He came to power believing that it was his role to rebuild a powerful Russia and is convinced that this is his destiny. Market reforms and bourgeois freedoms are for him simply means to this end. This may be a pale imitation of democracy, but you should see what else is out there clamour- ing to build a strong Russia by other means. The devil still haunts the place and while we have reason to be wary of Boris's flamboyant charms, it is worth remember- ing that there are far grimmer figures wait- ing in the wings.
We will have a chance to peruse the assembled forces of reaction when the Congress of People's Deputies convenes on 'The recession? I've made a small fortune giving interviews about how redundancy was the best thing that could have happened to me.' Tuesday. Here, Yeltsin faces a foe more powerful than can be dealt with in a single, authoritarian stroke. There will be bolshe- vists, nationalists and free-floating lunatics galore gathered to pronounce on the gov- ernment's fate in the first major test of his government so far. The outcome of the ses- sion, held within the Kremlin's forbidding walls, will determine nothing less than whether reform continues or is thrust into reverse and thus what becomes of Russia in the years to come.
The extremists, like the parliamentary chairman, Khasbulatov, who dismissed the reformers as 'worms', or the military's Colonel Terekhov, who is loudly and ineffi- ciently planning a coup, have made a lot of noise in the last months. But they remain a side-show. The real threat to progress is the challenge of Civic Union, whose mem- bers are sane and measured and whose aims are frighteningly pragmatic. They want to see the IMF-backed austerity pro- gramme reversed and are calling for a deceleration of reforms. The Union, an alliance of former communists, captains of industry and figures from the military com- plex, has increased its power dramatically since shock treatment began to hurt in the summer. Its leader is Arkady Volsky, head of the industrialists' union and an adviser to both Andropov and Gorbachev.
Volsky is the sort of economic pragmatist whose rise coincided with the demise of Soviet communism. He was happiest with the sort of dithering reforms Gorbachev initiated: those which let industry make its own decisions while protecting its girth and well-being with vast state credits and investments. His campaign against the cur- rent reforms is based on accusations that the sort of streamlining proposed by the acting prime minister, Yegor Gaidar, will shrivel Russia as an industrial power, and he has the support of trade unionists and workers who see their jobs threatened in the process.
The Union's political totem is Alek- sandr Rutskoi, the vice-president whose contribution to inspiring confidence among foreign investors was to describe Russia as 'an economic and political rubbish heap'. Rutskoi is an Afghan veteran, decorated for bravery for having been shot down twice, and he enjoys strong links with the Afgansi men now in control of the armed forces. It is this combination of military and industrial might which has backed the government into a corner from which the only escape now appears to be a compro- mise which will slow down reform to a pace at which real change in Russia would be imperceptibly slow.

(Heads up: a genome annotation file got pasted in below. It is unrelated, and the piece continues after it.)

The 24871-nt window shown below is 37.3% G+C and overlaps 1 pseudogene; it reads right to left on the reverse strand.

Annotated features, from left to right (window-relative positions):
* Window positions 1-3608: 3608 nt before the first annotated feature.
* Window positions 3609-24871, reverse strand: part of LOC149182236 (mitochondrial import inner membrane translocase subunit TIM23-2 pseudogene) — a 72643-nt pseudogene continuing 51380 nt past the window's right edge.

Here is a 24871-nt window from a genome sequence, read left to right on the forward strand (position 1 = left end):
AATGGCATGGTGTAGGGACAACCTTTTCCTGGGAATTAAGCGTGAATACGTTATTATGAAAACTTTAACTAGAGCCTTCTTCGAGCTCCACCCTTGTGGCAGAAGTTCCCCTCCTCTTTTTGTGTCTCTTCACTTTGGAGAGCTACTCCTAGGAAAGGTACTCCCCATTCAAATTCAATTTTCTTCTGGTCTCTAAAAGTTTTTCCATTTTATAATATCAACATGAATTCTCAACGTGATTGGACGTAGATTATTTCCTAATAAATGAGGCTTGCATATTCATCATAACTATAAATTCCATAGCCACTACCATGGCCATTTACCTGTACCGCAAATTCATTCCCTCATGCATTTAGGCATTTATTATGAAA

Last Monday Yeltsin ducked a direct confrontation with the Union, by reaching in advance an agreement with Civic Union which will secure his own position at the Congress and prevent the backbone of his cabinet from being broken by hardliners. This 'super-parliament' is a particularly aggressive dodo, left over from the Soviet era. Elected before the coup, when the Communist Party still had control of the media and sundry other means of manipu- lation on its side, it is little more than a convocation of hinderers. Much as the Russian leader would have loved to apply his fountain pen to it and back up the con- sequences with the army, support for Civic Union in the military, focused on the figure of Rutskoi, made this too risky a move.
The pact was a classic example of Yeltsin's ability to say one thing while doing another without a shred of embar- rassment. Western politicians have not yet grasped this and have a childlike tendency to believe what the big man tells them. The latest victim was Senator Sam Nunn, head of the US armed services committee, assured in the Kremlin on Monday morn- ing that there was no question of any fun- damental change to the course of reform. So impressed was the Senator that he con- vened a press conference to tell Moscow correspondents that there was no reason at all to be worried about Congress. While we were out listening to his encomium to the Russian leader's firmness of purpose, Tass was chattering out the news of a pact with Civic Union back in our offices.
The terms of the deal are vague but the message must worry anyone concerned for the fate of reform in Russia. The govern- ment agrees to Civic Union's demands that the state should 'play a greater role in reg- ulating the formation of market relations' — a phrase which directly contradicts the Policy of radical liberalisation originally espoused by Yeltsin and backed by the West. It also betrays doubts at the heart of government itself about radical change, stating: `The results of the first year of reforms give no grounds for euphoria.' There can now be little doubt that Rus- sia's reforms will decelerate as the conser- vatives increase their influence on government. Yeltsin will survive next week's trial by Congress, but at the price of a sacrifice of principle to forces whose determination to restore the role of the state in the economy, and in society as a whole, is unshakeable and who now have a powerful lever in their grasp. He clearly believes that he can manipu- late this deal with Civic Union, as so many pledges before, to mean what he wants it to mean. But the stakes are dangerously high for both Yeltsin and Russia, because he is gambling on nothing less than the future of his country's democracy. If he has calculat- ed correctly — and I know of no better player of the political roulette wheel any- where — he can hive off his enemies while keeping the changes on course and go down in history as modern Russia's great and cunning reformer. If he should fail, this week's pact with the military-industrial beezelbubs will destroy his good name at home and abroad for ever.
Anne McElvoy is the bureau chief of the Times in Moscow.